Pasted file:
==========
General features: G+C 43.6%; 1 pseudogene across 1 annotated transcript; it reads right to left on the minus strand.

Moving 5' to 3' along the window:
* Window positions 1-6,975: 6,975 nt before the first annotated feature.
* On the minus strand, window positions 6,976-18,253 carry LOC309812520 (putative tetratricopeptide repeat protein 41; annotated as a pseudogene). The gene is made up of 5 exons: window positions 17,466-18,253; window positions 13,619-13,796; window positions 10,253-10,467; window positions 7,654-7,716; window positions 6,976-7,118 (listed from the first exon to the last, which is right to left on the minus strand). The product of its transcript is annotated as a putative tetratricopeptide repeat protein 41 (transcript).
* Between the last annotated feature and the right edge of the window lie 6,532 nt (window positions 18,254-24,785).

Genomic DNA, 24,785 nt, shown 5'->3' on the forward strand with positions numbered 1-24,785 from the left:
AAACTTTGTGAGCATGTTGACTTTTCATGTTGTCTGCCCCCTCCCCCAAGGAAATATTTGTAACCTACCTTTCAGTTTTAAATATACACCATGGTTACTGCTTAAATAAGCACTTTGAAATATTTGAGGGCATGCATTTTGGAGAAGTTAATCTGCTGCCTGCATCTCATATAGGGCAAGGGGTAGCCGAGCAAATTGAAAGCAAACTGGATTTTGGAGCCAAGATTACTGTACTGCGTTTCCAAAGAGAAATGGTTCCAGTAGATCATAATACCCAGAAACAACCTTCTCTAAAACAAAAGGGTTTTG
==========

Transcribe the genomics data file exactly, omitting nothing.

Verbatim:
General features: G+C 43.6%; 1 pseudogene across 1 annotated transcript; it reads right to left on the minus strand.

Moving 5' to 3' along the window:
* Window positions 1-6,975: 6,975 nt before the first annotated feature.
* On the minus strand, window positions 6,976-18,253 carry LOC309812520 (putative tetratricopeptide repeat protein 41; annotated as a pseudogene). The gene is made up of 5 exons: window positions 17,466-18,253; window positions 13,619-13,796; window positions 10,253-10,467; window positions 7,654-7,716; window positions 6,976-7,118 (listed from the first exon to the last, which is right to left on the minus strand). The product of its transcript is annotated as a putative tetratricopeptide repeat protein 41 (transcript).
* Between the last annotated feature and the right edge of the window lie 6,532 nt (window positions 18,254-24,785).

Genomic DNA, 24,785 nt, shown 5'->3' on the forward strand with positions numbered 1-24,785 from the left:
AAACTTTGTGAGCATGTTGACTTTTCATGTTGTCTGCCCCCTCCCCCAAGGAAATATTTGTAACCTACCTTTCAGTTTTAAATATACACCATGGTTACTGCTTAAATAAGCACTTTGAAATATTTGAGGGCATGCATTTTGGAGAAGTTAATCTGCTGCCTGCATCTCATATAGGGCAAGGGGTAGCCGAGCAAATTGAAAGCAAACTGGATTTTGGAGCCAAGATTACTGTACTGCGTTTCCAAAGAGAAATGGTTCCAGTAGATCATAATACCCAGAAACAACCTTCTCTAAAACAAAAGGGTTTTG